Briefly, these and other objects of my new invention are achieved by a surgical cuff for introduction into a body passage such as a trachea of a surgical fluid such as an anesthetic comprising a tubular base member with an imperforate inflatable tubular inner cuff member encircling the tubular base member and a distensible tubular outer cuff member encircling the inner cuff member. The outer cuff member is multiperforated at spaced points. A sponge-like material, like sponge rubber, is positioned in the space between the inner and outer cuff members. Separate passages communicate with the space occupied by the sponge-like material and the space between the tubular base member and the inner cuff member. Surgical fluid such as an anesthetic is introduced into the space with the sponge-like material, which absorbs it. Then air is pumped into the space between the tubular base member and the inner cuff member to expand the inner cuff member and, thus, compress the sponge-like material to drive the absorbed surgical fluid through the perforations in the wall of the outer cuff member to the adjacent walls of the body passage.

An advantage of the invention is that the inner cuff member may be further expanded to gently (via the sponge-like material) press the wall of the outer cuff member against the adjacent walls of the body passage to close the body passage when that is desirable.

BRIEF DESCRIPTION OF DRAWINGS

Other objects, features and advantages of the present invention will be apparent from the following detailed description of the invention taken together with the accompanying drawings wherein:

FIG. 1 is a side view, partly broken away and in section, of an improved deflated surgical double cuff made in accordance with the invention and shown mounted on an endotracheal tube.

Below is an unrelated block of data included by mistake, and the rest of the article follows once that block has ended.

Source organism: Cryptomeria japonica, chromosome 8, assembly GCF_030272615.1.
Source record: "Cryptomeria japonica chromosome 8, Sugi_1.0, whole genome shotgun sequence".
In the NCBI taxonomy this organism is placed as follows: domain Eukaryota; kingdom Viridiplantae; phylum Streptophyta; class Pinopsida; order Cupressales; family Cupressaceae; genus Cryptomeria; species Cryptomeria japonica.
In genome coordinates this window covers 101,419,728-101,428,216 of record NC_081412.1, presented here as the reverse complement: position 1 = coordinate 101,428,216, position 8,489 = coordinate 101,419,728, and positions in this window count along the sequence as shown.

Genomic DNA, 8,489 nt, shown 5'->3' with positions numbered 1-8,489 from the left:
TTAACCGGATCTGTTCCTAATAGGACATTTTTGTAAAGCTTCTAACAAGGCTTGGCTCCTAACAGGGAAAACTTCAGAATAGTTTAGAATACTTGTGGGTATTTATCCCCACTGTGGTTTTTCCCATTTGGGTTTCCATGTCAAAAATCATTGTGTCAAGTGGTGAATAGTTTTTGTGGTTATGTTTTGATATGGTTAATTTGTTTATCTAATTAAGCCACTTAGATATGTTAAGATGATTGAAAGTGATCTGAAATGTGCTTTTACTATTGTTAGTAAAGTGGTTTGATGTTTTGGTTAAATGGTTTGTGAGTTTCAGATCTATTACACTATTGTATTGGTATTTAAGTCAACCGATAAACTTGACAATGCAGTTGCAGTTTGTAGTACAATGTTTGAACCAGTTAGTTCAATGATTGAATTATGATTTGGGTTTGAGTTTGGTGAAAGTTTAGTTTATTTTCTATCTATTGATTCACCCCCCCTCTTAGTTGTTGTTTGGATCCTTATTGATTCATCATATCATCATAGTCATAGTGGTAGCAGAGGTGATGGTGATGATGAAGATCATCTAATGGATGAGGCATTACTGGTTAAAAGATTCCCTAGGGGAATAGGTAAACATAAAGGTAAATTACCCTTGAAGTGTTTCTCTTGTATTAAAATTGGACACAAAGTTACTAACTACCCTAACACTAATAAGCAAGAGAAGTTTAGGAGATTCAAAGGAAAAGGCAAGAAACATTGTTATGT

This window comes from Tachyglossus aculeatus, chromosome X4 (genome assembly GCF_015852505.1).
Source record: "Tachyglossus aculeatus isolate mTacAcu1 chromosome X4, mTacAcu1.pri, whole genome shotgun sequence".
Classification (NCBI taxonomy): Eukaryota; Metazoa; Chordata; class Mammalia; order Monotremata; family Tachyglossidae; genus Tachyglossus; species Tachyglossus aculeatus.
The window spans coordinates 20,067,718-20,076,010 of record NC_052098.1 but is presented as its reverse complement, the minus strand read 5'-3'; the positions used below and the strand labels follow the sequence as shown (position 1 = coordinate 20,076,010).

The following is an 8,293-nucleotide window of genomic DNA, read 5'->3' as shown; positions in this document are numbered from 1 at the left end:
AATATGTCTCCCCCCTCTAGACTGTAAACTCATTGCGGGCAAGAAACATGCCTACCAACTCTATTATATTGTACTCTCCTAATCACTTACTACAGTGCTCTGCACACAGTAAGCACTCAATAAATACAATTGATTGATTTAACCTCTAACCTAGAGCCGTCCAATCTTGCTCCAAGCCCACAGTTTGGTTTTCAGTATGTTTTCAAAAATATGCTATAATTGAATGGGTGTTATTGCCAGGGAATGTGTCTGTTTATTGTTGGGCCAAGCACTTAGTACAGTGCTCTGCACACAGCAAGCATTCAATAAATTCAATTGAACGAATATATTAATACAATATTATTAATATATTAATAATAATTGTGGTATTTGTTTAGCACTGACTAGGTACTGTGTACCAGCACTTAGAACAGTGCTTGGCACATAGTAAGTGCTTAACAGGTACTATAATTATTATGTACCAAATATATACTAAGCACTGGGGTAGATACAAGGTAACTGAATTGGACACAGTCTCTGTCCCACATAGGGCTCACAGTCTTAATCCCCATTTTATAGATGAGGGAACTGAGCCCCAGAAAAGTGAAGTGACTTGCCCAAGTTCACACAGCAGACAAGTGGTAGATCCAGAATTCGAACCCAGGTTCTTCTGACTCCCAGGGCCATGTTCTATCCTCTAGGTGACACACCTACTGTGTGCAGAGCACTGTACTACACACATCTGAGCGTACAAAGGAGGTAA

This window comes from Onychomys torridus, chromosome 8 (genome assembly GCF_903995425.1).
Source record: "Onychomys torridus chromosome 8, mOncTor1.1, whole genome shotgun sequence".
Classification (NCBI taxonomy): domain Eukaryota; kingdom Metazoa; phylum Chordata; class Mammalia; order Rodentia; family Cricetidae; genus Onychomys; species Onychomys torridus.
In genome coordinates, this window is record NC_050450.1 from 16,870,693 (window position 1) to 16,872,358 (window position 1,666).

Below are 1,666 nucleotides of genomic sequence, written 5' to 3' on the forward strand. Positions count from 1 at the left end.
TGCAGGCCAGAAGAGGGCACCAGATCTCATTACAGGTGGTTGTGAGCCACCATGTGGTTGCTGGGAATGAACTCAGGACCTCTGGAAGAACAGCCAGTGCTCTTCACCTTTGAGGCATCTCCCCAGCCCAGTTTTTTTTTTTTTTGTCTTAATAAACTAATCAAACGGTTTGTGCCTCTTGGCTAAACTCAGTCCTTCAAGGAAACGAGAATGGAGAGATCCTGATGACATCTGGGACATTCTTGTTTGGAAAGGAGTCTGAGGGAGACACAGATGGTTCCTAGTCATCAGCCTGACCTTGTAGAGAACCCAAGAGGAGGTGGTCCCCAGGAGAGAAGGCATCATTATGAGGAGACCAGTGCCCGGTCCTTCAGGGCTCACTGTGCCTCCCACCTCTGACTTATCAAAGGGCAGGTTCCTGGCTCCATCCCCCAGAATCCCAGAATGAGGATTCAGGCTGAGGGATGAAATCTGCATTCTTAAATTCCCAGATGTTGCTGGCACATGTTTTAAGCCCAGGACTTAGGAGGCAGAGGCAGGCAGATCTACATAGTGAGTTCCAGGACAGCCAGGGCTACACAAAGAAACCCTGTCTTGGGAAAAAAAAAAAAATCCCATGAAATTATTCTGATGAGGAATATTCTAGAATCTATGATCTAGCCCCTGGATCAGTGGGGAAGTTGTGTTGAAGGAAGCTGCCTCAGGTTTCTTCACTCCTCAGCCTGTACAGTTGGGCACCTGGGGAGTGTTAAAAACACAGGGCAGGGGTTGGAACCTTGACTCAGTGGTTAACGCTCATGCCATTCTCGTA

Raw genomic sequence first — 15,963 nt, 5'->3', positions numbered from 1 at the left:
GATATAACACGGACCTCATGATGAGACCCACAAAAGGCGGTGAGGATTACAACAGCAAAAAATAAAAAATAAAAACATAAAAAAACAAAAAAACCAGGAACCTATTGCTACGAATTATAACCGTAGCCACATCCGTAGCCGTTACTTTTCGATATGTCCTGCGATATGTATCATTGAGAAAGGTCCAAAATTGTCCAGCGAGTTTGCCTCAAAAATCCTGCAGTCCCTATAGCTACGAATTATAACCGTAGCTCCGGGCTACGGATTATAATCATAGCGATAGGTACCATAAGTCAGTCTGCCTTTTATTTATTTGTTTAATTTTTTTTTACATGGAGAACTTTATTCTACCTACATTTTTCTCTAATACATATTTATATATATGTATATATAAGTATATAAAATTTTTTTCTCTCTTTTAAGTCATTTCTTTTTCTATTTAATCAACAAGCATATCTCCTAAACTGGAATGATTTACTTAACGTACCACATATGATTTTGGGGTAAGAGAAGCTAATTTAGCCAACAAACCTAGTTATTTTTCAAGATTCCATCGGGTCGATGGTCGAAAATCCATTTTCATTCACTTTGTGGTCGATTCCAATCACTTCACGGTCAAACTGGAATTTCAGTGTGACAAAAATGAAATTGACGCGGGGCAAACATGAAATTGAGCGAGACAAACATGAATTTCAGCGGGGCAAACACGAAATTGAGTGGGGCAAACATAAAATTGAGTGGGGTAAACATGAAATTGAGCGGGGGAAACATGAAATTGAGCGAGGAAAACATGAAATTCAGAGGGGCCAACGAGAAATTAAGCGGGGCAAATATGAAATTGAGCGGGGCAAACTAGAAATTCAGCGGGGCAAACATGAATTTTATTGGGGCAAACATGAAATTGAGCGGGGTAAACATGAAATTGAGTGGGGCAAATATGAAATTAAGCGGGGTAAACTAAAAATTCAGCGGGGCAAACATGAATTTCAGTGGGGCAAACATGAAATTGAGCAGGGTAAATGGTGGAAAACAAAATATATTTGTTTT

FIG. 2 is a similar view, with the endotracheal tube and cuff rotated 90 degrees from the FIG. 1 position showing the inner cuff in inflated condition and, thus, compressing the sponge-like material between the inner and outer cuffs.

FIG. 3 shows a modification, in accordance with the preferred embodiment of the invention, in an enlarged sectional view showing the improved surgical cuff mounted permanently on an endotracheal tube as an integral unit.

FIG. 3A is a section along the line 3--3 of FIG. 3 showing the passages to the inner cuff and to the sponge-like material between the cuffs as part of the wall of the endotracheal tube.

DETAILED DESCRIPTION OF THE INVENTION

The specification and drawings of my 1965 patent are hereby incorporated by reference, and the corresponding elements in this description are designated by the same reference characters as those of my 1965 patent.

Referring to the improved surgical cuff shown in FIGS. 1 and 2 as a double-wall endotracheal cuff, which is shown inserted in a trachea adjacent the internal wall G of the trachea, internal cuff E encircles endotracheal tube K. External multiperforated cuff D, in turn, encircles internal cuff E. Positioned in the space between internal cuff E and external cuff D is the sponge-like material U, which is preferably sponge rubber although natural sponge and equivalent sponge-type material may also be employed.

Canal T, which has an opening B for the introduction of air, terminates at opening P (FIG. 2) within the space between endotracheal tube K and internal cuff E. Canal S, which has an opening A for the introduction of a surgical fluid such as an anesthetic, terminates at opening O within the space between internal cuff E and external cuff D occupied by the sponge-like material U.

Both internal cuff E and external cuff D are fixed to the basal rubber cylinder F. External cuff D is multiperforated as at M.

Initially anesthetic fluid H is injected into sponge-like material U under enough pressure to saturate material U with enough anesthetic H for a desired surgical procedure. Then air is pumped into opening B to inflate internal cuff E as shown in FIG. 2. As internal cuff E distends it compresses sponge-like material U to inject anesthetic H onto internal wall G of the trachea. The spraying of anesthetic H occurs uniformaly around the tube K and external cuff D, anesthetizing the internal wall G and by gravity flowing into the bronchial tree or upper respiratory airway depending on the position of the patient.